ANALYSIS & OPINION
HPC for the next generation of scientists – but not for beginners
24 July 2014Tweet
The Argonne Training Program on Extreme-Scale Computing starts next month. Its organiser, Paul Messina, calls on more institutions to offer such training but also to influence university curricula.
Carrying out computational science and engineering (CS&E) research on very powerful computers – such as the top 50 in the semi-annual TOP500 rankings – requires knowledge of a broad spectrum of topics and many skills. Today’s high-end computers are not easy to use: they have tens of thousands to millions of cores, and the architectures of both of the individual processors and the entire system are complex. Achieving top performance on these systems can be quite difficult. Furthermore, every three to five years, HPC architectures change enough that different optimisations or approaches might be needed in order to use the new systems efficiently.
But the characteristics of high-end computer systems are by no means the only source of difficulty. The scientific problems that are tackled on such systems are typically quite complex, involve more than one phenomenon and different spatial and time scales, and are often at the leading edge of the scientific or engineering domain. Consequently, CS&E projects are usually carried out by teams with several to as many as dozens of researchers who have expertise in different aspects of the science, mathematical models, numerical algorithms, performance optimisation, visualisation, and programming models and languages. Developing software with a large team instead of one or a few collaborators brings its own challenges and need for expertise in software engineering, which also needs to be included in the team.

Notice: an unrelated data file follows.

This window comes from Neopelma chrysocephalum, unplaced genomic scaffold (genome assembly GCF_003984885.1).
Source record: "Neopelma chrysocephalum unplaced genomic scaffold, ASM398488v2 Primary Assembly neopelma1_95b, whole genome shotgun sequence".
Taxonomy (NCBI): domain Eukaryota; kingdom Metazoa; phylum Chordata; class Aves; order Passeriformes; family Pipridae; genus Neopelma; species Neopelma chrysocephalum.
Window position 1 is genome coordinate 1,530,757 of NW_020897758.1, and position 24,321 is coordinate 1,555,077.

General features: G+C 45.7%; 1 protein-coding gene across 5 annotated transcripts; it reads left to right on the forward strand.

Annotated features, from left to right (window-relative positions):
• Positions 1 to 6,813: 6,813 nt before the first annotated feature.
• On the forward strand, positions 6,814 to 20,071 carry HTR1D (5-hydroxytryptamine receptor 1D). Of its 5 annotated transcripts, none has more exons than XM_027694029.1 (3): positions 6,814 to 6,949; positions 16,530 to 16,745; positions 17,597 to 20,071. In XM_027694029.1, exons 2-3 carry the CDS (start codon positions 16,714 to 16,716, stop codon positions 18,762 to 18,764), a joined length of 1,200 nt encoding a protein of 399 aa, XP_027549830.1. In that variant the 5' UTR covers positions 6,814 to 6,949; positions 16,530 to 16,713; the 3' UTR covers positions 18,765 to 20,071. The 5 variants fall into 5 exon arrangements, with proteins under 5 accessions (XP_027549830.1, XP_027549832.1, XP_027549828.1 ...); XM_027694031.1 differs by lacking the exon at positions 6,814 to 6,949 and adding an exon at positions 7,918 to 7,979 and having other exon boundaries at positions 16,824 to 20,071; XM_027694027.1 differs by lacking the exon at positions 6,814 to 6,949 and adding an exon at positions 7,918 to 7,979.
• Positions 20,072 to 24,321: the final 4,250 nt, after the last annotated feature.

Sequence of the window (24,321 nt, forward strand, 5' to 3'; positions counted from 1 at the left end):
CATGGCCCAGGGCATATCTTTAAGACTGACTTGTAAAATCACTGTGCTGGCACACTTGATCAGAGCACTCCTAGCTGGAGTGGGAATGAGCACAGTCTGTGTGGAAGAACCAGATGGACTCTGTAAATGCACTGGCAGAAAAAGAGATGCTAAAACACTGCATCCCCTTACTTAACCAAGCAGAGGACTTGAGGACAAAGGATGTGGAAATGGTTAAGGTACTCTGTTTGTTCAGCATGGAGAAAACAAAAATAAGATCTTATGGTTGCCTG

Reflecting on the CS&E landscape described above, I was motivated to organise the Argonne Training Program on Extreme-Scale Computing (ATPESC) – an intense, two-week programme that covers most of the topics and skills that are needed to conduct computational science and engineering research on today’s and tomorrow’s high-end computers. The programme has three goals. First, to provide the participants with in-depth knowledge on several of the topics, especially programming techniques and numerical algorithms that are effective in leading-edge HPC systems. Second, to make them aware of available software and techniques for all the topics, so that when their research requires a certain skill or software tools, they know where to look to find it instead of reinventing the tools or methodologies. And third, through exposure to the trends in HPC architectures and software, to indicate approaches that are likely to provide performance portability over the next decade or more.